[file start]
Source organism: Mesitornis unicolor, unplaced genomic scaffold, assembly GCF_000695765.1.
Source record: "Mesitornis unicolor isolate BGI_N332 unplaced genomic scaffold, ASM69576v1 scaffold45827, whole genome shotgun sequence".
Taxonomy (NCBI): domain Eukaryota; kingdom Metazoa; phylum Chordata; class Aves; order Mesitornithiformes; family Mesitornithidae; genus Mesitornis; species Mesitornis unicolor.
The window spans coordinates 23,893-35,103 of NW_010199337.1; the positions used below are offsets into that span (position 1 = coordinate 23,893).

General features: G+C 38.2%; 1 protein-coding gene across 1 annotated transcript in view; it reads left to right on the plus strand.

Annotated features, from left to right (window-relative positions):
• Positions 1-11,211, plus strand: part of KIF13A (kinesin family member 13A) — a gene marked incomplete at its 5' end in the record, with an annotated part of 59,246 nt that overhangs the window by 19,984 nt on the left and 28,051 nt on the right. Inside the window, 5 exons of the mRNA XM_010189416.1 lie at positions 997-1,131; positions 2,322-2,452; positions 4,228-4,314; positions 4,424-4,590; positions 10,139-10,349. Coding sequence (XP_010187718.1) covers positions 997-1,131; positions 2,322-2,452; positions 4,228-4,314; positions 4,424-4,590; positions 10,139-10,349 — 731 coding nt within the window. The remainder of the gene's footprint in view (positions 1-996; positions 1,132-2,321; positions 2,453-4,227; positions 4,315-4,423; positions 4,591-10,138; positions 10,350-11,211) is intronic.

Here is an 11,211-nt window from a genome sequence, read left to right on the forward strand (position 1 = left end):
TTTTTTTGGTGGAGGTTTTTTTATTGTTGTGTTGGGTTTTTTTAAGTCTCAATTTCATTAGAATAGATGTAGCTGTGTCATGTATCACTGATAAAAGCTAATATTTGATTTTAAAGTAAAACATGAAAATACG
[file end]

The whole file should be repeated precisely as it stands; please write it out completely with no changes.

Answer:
Source organism: Mesitornis unicolor, unplaced genomic scaffold, assembly GCF_000695765.1.
Source record: "Mesitornis unicolor isolate BGI_N332 unplaced genomic scaffold, ASM69576v1 scaffold45827, whole genome shotgun sequence".
Taxonomy (NCBI): domain Eukaryota; kingdom Metazoa; phylum Chordata; class Aves; order Mesitornithiformes; family Mesitornithidae; genus Mesitornis; species Mesitornis unicolor.
The window spans coordinates 23,893-35,103 of NW_010199337.1; the positions used below are offsets into that span (position 1 = coordinate 23,893).

General features: G+C 38.2%; 1 protein-coding gene across 1 annotated transcript in view; it reads left to right on the plus strand.

Annotated features, from left to right (window-relative positions):
• Positions 1-11,211, plus strand: part of KIF13A (kinesin family member 13A) — a gene marked incomplete at its 5' end in the record, with an annotated part of 59,246 nt that overhangs the window by 19,984 nt on the left and 28,051 nt on the right. Inside the window, 5 exons of the mRNA XM_010189416.1 lie at positions 997-1,131; positions 2,322-2,452; positions 4,228-4,314; positions 4,424-4,590; positions 10,139-10,349. Coding sequence (XP_010187718.1) covers positions 997-1,131; positions 2,322-2,452; positions 4,228-4,314; positions 4,424-4,590; positions 10,139-10,349 — 731 coding nt within the window. The remainder of the gene's footprint in view (positions 1-996; positions 1,132-2,321; positions 2,453-4,227; positions 4,315-4,423; positions 4,591-10,138; positions 10,350-11,211) is intronic.

Here is an 11,211-nt window from a genome sequence, read left to right on the forward strand (position 1 = left end):
TTTTTTTGGTGGAGGTTTTTTTATTGTTGTGTTGGGTTTTTTTAAGTCTCAATTTCATTAGAATAGATGTAGCTGTGTCATGTATCACTGATAAAAGCTAATATTTGATTTTAAAGTAAAACATGAAAATACG